Autumnal equinox: a day that traditionally marks the passage from summer to fall. But in terms of my own internal calendar, the fall equinox signals that the year is three-quarters over. Where I live, Fall is already here. Today also marks the ¾ mark in my series of 64 posts: number 48. Macrocosmically and microcosmically, we're heading into the home stretch. Winter is coming.
I had to compress a lot to get tonight's post into 64 words. Among the things I left out was the third level of significance for the three-quarters ratio: the question that is always lurking when one thinks of fractional proportions: how much of my life is already gone? If I were fortunate enough to live until my 89th birthday, then today would be pretty close to the 3/4 mark for my lifetime as well. Circles surrounding circles. The Stark family motto speaks to me at several levels simultaneously. First of all, I admire the flinty-eyed realism of the Stark philosophy, as I am sure George R.R. Martin intended. Secondly, it's literally true. Winter is coming. Thirdly, it's metaphorically true, for each of us individually, and most certainly for the human race as a whole. Martin goes very far out of his way throughout the Song of Ice and Fire to keep his readers explicitly aware of the larger threat to humanity that those in contention for the Iron Throne, in their shortsighted greed and self-importance, ignore, not only to their own peril but to that of every soul in the seven kingdoms. I have not seen a lot of critical commentary acknowledging the degree to which Martin's narrative describes as accurately the world we live in as the world of Westeros. Winter is indeed coming, and with a vengeance. Not that anybody in charge seems to care much, or even to notice.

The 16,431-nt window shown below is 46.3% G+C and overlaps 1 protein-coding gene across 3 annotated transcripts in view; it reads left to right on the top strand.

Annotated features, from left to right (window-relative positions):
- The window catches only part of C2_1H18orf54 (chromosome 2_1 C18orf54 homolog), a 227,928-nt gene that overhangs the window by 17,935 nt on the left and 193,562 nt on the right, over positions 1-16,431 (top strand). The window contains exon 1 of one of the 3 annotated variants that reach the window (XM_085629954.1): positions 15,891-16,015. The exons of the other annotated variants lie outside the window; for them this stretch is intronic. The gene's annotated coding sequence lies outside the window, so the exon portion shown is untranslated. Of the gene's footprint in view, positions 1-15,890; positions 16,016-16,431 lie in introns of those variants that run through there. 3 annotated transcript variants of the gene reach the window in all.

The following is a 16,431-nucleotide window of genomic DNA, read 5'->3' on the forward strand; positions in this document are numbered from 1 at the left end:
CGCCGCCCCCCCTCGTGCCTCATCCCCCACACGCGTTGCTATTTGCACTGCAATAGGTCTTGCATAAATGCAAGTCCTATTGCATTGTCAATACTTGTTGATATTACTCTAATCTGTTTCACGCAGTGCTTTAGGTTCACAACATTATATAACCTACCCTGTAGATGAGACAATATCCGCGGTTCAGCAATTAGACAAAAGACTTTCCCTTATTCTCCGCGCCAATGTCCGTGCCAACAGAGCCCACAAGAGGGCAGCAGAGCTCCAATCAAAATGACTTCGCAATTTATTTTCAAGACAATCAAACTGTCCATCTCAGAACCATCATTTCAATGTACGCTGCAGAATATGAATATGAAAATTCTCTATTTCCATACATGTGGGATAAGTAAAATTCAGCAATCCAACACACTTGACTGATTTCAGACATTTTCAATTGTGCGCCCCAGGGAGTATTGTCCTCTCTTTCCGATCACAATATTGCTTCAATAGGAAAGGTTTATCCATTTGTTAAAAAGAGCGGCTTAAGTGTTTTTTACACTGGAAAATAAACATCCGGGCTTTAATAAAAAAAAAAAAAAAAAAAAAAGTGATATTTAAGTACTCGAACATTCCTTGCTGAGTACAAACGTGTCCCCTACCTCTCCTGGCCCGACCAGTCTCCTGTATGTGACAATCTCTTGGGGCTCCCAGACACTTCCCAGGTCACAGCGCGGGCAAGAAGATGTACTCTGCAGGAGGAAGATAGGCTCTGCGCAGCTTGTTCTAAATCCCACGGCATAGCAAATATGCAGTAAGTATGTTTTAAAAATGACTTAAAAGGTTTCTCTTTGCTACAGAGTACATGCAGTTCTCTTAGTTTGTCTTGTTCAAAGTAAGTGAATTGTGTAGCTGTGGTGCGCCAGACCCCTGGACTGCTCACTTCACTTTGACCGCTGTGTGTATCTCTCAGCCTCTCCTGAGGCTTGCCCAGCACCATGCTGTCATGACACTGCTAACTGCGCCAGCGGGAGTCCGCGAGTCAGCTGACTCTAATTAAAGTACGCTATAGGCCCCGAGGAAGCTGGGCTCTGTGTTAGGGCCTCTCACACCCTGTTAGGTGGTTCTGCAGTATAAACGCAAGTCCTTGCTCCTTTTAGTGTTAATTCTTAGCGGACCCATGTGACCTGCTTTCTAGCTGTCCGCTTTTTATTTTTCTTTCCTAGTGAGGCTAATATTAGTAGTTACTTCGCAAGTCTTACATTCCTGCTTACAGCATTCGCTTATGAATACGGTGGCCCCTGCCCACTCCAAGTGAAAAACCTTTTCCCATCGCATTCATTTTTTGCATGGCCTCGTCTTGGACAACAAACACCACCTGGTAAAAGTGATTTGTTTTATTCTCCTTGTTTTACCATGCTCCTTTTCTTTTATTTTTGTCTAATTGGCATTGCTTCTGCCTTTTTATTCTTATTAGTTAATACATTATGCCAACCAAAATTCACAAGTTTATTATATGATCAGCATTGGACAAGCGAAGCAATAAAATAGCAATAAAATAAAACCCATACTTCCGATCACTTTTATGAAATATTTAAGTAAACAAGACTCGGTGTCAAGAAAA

And so as not to end, just yet, on such a dire note, I thought that in celebration of the equinox I'd share this Steinberg cartoon which Beverley Shiller reposted on Tumblr today, and which says quite eloquently, using no words whatsoever, a great deal about the way that the minds of humans deal (or don't, as the case may be) with the prospect of change.